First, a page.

Madoff’s Florida luxuries bring in $2 million for his victims

A Mercedes and three boats once owned by Bernard and Ruth Madoff, named Bull, Sitting Bull and Little Bull, went on the government auction block Tuesday in Fort Lauderdale and brought in $2 million for victims of Madoff’s $65 billion Ponzi scheme. 

Bidders made $100,000 deposits for the opportunity to bid on Madoff’s three boats and his wife’s 1999 Mercedes convertible, which sold for $30,000. The top prize was Bull, the 55-foot 1969 Rybovich yacht, which sold for $700,000. Sitting Bull, a 38-foot Shelter Island Runabout, went for $320,000, and Little Bull, a 24-footer, sold for $21,000, the South Florida Sun-Sentinel reported.
 
Prior to the sale, Bob Toney, president of National Liquidators, said, "I am pleased and surprised that the interest is this high. It's the first time I've auctioned off three boats owned by a man who embezzled $65 billion dollars, so nothing surprises me at this point.” A division of National Liquidators, the nation's largest boat recovery and auction company, oversaw the bidding for the U.S. Marshals Service.
 
Kim Hannah, who bid too low to bring home the Mercedes, said she and her boyfriend were partly motivated by the fact that the money would go to Madoff's victims. "It was a chance to give back and also get a good car," Hannah told the Associated Press.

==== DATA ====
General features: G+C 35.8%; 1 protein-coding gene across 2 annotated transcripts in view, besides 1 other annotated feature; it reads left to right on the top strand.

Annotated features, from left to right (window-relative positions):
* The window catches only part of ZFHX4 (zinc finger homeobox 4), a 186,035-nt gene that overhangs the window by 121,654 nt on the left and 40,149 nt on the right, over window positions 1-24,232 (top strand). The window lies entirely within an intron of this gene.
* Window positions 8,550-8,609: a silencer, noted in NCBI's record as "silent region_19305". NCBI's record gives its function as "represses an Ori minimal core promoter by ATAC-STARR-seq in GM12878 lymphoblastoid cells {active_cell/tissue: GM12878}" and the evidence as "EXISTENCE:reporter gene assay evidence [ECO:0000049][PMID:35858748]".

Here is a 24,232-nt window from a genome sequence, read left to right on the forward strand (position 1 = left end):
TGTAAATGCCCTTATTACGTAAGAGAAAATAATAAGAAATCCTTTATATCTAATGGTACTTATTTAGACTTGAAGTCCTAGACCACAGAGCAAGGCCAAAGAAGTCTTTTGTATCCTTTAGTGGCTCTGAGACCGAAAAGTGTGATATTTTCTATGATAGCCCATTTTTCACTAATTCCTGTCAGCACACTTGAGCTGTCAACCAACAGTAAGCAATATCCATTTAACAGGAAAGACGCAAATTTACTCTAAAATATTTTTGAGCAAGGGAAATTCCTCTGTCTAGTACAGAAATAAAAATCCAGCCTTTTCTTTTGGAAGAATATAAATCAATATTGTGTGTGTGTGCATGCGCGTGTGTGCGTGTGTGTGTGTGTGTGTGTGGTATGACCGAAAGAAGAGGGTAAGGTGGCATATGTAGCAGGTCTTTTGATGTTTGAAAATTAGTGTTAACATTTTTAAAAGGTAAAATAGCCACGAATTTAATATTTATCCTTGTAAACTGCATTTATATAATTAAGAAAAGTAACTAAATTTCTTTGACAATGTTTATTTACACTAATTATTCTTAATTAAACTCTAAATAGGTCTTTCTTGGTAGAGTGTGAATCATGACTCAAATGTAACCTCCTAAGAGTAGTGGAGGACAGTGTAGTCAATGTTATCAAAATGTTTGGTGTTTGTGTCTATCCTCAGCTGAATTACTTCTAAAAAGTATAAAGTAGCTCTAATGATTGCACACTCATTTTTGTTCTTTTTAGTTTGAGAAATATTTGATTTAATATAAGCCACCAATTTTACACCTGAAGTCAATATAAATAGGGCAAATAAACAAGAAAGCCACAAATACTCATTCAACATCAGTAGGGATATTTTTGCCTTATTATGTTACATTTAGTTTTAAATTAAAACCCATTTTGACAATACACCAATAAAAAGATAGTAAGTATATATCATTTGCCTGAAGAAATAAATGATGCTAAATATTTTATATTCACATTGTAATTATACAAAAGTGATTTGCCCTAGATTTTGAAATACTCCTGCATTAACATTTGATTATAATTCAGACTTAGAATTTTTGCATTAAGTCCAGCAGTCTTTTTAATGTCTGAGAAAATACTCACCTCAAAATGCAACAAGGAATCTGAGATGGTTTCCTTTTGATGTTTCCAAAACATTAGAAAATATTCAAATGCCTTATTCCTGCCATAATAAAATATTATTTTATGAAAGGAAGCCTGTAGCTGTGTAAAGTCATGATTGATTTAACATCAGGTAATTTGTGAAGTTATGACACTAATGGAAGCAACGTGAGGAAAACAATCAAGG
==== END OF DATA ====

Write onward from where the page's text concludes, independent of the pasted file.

Also on the auction block was the Dorothy Jo, a 61-foot, Viking Sport Fish powerboat formerly owned by Frank DiPascali, Madoff's finance chief and "right hand man,” the Sun-Sentinel reported. It sold for $950,000, the U.S. Marshals Service announced.
 
"Today was a good day for all the victims of Madoff's crime," U.S. Marshal spokesman Barry Golden said in a statement.
 
DiPascali, who is cooperating with authorities, plead guilty to 10 counts for his role in the scheme. He has not yet been sentenced. He faces up to 125 years in prison.
 
A government auction in New York of jewelry, sports memorabilia, art, and other items once owned by the Madoffs brought in $1 million. The 200 items were expected to bring in $500,000, but Saturday’s auction at the New York Sheraton Hotel attracted about 700 people, some of whom may have been looking for a tangible piece of Madoff’s notoriety.
 
Items included a pair of Cartier platinum, onyx, and diamond earrings, which sold for $70,000; Madoff’s 1960 Hofstra College ring, which went for $6,000; three wooden duck decoys, valued at a high of $80 each, sold for a total of $11,500, The Wall Street Journal reported.
 
More auctions are planned. A Steinway piano will be on the block. Madoff’s homes in Manhattan and Palm Beach are for sale.
 
Bernard Madoff, 71, is serving a 150-year sentence in a North Carolina prison for defrauding investors. Ruth Madoff has not been charged with any crime.
 

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